Democratic Sen. Cory Booker of New Jersey is also reported to be mulling a presidential bid.
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During Kavanaugh's initial confirmation hearings, Booker took the dramatic step of threatening to release documents purportedly proving Kavanaugh supported racial profiling.
Booker was mocked by some for then declaring, "this is about the closest Ill probably ever have in my life to an I am Spartacus moment" given that the documents had been released that morning.
The comment was a reference to Stanley Kubrick's 1960 film "Spartacus" about an unsuccessful slave rebellion in ancient Rome.
Now that Booker is taking steps towards a 2020 presidential bid , political observers will be watching to see if he creates more "Spartacus" moments for himself during Barr's confirmation process.
Sen. Amy Klobuchar of Minnesota made headlines last September for her tough but measured cross-examination of Supreme Court Justice Brett Kavanaugh.
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Klobuchar, who worked as a district attorney before being elected to the Senate, was lauded for her incisive questioning of Kavanaugh and remaining cool and collected when he turned the questions back on her.
When Klobuchar asked Kavanaugh if he had ever blacked out from drinking , he responded, "you're asking about, you know, blackout. I don't know. Have you?"
When she asked him to confirm his answer was no, he said "Yeah, and I'm curious if you have," to which she calmly responded, "I have no drinking problem, Judge."
The moment earned Klobuchar praise for her tough, but fair approach to questioning Kavanaugh and staying on topic as opposed to grandstanding.
After meeting with Barr on Thursday, Klobuchar told CNN's Anderson Cooper she intends to put the pressure on Barr in next week's hearings.
"I still have concerns relating to his expansive views on executive power & will push more at the confirmation hearing," Klobuchar wrote on Twitter . "He must promise to uphold the Mueller investigation."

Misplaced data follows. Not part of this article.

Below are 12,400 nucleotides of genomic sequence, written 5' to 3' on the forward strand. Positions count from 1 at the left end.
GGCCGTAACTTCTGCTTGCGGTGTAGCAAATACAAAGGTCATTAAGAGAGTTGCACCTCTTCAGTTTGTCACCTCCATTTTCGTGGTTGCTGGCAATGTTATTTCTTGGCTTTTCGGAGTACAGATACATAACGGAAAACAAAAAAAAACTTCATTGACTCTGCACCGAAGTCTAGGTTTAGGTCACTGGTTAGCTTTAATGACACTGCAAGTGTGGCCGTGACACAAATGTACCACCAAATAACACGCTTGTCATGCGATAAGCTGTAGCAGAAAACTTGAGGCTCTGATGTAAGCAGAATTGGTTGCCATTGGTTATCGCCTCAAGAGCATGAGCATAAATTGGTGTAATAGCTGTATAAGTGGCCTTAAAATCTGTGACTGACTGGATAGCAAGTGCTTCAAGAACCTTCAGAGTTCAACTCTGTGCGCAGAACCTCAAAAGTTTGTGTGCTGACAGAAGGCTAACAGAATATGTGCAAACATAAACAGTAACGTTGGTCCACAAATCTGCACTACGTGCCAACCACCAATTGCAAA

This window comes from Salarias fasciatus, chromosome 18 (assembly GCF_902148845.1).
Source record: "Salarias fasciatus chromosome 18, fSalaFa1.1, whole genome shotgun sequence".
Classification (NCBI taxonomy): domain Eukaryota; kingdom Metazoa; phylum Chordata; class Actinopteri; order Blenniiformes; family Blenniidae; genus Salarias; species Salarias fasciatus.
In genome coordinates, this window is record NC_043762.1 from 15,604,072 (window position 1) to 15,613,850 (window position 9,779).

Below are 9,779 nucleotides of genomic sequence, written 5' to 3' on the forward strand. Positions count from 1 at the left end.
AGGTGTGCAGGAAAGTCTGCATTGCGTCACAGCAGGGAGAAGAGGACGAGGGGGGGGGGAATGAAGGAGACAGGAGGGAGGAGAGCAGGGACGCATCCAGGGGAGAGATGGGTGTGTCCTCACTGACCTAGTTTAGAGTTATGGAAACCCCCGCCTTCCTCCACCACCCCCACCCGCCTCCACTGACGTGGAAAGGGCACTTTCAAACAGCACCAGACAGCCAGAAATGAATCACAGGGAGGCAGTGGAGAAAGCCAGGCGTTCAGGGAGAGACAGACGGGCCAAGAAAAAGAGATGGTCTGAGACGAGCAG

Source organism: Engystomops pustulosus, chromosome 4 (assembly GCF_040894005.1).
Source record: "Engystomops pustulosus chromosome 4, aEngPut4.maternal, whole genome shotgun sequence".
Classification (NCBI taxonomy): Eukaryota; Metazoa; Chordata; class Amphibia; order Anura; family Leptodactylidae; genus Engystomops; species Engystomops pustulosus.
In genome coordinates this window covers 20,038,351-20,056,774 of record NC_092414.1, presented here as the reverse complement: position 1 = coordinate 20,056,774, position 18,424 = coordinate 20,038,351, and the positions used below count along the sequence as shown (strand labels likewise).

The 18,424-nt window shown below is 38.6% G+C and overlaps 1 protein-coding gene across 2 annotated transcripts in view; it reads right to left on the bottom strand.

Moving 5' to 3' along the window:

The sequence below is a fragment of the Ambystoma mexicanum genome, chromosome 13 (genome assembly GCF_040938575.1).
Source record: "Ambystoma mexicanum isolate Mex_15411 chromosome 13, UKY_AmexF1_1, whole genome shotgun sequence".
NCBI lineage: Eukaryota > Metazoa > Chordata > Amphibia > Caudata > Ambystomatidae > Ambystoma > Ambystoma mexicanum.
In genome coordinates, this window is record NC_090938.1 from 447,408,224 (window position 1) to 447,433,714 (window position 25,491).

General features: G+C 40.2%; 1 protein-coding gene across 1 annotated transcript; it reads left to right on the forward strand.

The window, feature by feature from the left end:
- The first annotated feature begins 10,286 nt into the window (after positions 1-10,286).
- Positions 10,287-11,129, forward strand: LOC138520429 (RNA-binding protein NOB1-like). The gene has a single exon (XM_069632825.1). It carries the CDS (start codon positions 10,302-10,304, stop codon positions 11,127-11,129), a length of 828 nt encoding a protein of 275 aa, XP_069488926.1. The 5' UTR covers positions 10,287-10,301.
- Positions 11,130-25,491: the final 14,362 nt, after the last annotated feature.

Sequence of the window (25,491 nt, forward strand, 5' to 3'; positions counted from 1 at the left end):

Sen. Joni Ernst of Iowa is one of the first two Republican women to ever serve on the Committee.
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Ernst, who has represented Iowa in the Senate since 2014 , is one of the first two GOP women to serve on the Committee and will have the opportunity to dive head-first into the work by questioning Barr.
While Ernst has no formal legal background, she served 23 years as a lieutenant colonel in the Iowa National Guard and three years as an Iowa state senator before becoming a US Senator.
Sen. Marsha Blackburn of Tennessee, a prominent Trump ally, is the other new Republican woman on the Committee.
Blackburn is one of two freshman Senators to serve on the committee. Before being elected to replace outgoing Sen. Bob Corker in November, Blackburn represented Tennessee's 7th congressional district.
Like Ernst, Blackburn is not trained as a lawyer, but she's worked in government for almost 25 years, beginning her career as director of the Tennessee Film, Entertainment, and Music Commission before being elected to the Tennessee state senate and eventually Congress.
Republican Sen. Josh Hawley of Missouri is the former attorney general of Missouri and the youngest currently-serving US Senator.
AP Photo/Jeff Roberson, File
Hawley, 39, defeated Democratic Sen. Claire McCaskill in the 2018 midterm elections, and has extensive experience practicing constitutional law.
Hawley holds a JD from Yale Law School and has worked as a law clerk, an appellate litigator, a law professor, and served as Missouri's attorney general from 2017 until being sworn into the Senate in 2019.
As attorney general , he took part in a lawsuit against the Affordable Care Act with 20 other states and investigated allegations of sexual abuse by Catholic priests in Missouri.
Hawley is staunchly anti-abortion, and has called for "constitutionalist, pro-life judges" to be appointed to federal courts.